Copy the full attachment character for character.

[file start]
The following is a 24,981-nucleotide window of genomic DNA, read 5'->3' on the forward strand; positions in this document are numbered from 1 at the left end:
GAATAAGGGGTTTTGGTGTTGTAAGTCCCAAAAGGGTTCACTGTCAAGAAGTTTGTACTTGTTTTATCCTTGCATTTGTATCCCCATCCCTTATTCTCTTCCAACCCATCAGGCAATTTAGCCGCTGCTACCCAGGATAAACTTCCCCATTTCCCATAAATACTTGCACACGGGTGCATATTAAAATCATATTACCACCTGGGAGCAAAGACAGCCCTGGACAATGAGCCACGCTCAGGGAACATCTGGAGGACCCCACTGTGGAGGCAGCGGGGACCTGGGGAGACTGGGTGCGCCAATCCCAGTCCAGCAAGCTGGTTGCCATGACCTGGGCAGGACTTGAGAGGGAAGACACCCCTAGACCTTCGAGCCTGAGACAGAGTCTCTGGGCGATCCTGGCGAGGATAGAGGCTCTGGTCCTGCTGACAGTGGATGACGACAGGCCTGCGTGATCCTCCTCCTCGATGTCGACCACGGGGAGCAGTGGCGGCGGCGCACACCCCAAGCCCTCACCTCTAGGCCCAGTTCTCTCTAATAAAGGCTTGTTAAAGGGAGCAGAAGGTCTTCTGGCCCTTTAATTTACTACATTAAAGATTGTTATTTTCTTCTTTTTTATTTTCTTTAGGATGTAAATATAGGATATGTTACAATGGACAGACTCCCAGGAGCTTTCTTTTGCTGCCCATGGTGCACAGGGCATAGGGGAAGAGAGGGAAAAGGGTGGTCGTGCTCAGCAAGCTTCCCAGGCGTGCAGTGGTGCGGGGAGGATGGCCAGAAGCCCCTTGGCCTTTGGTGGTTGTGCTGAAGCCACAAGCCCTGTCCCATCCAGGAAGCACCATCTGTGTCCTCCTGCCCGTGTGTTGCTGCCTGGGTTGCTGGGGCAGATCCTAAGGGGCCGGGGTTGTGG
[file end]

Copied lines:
The following is a 24,981-nucleotide window of genomic DNA, read 5'->3' on the forward strand; positions in this document are numbered from 1 at the left end:
GAATAAGGGGTTTTGGTGTTGTAAGTCCCAAAAGGGTTCACTGTCAAGAAGTTTGTACTTGTTTTATCCTTGCATTTGTATCCCCATCCCTTATTCTCTTCCAACCCATCAGGCAATTTAGCCGCTGCTACCCAGGATAAACTTCCCCATTTCCCATAAATACTTGCACACGGGTGCATATTAAAATCATATTACCACCTGGGAGCAAAGACAGCCCTGGACAATGAGCCACGCTCAGGGAACATCTGGAGGACCCCACTGTGGAGGCAGCGGGGACCTGGGGAGACTGGGTGCGCCAATCCCAGTCCAGCAAGCTGGTTGCCATGACCTGGGCAGGACTTGAGAGGGAAGACACCCCTAGACCTTCGAGCCTGAGACAGAGTCTCTGGGCGATCCTGGCGAGGATAGAGGCTCTGGTCCTGCTGACAGTGGATGACGACAGGCCTGCGTGATCCTCCTCCTCGATGTCGACCACGGGGAGCAGTGGCGGCGGCGCACACCCCAAGCCCTCACCTCTAGGCCCAGTTCTCTCTAATAAAGGCTTGTTAAAGGGAGCAGAAGGTCTTCTGGCCCTTTAATTTACTACATTAAAGATTGTTATTTTCTTCTTTTTTATTTTCTTTAGGATGTAAATATAGGATATGTTACAATGGACAGACTCCCAGGAGCTTTCTTTTGCTGCCCATGGTGCACAGGGCATAGGGGAAGAGAGGGAAAAGGGTGGTCGTGCTCAGCAAGCTTCCCAGGCGTGCAGTGGTGCGGGGAGGATGGCCAGAAGCCCCTTGGCCTTTGGTGGTTGTGCTGAAGCCACAAGCCCTGTCCCATCCAGGAAGCACCATCTGTGTCCTCCTGCCCGTGTGTTGCTGCCTGGGTTGCTGGGGCAGATCCTAAGGGGCCGGGGTTGTGG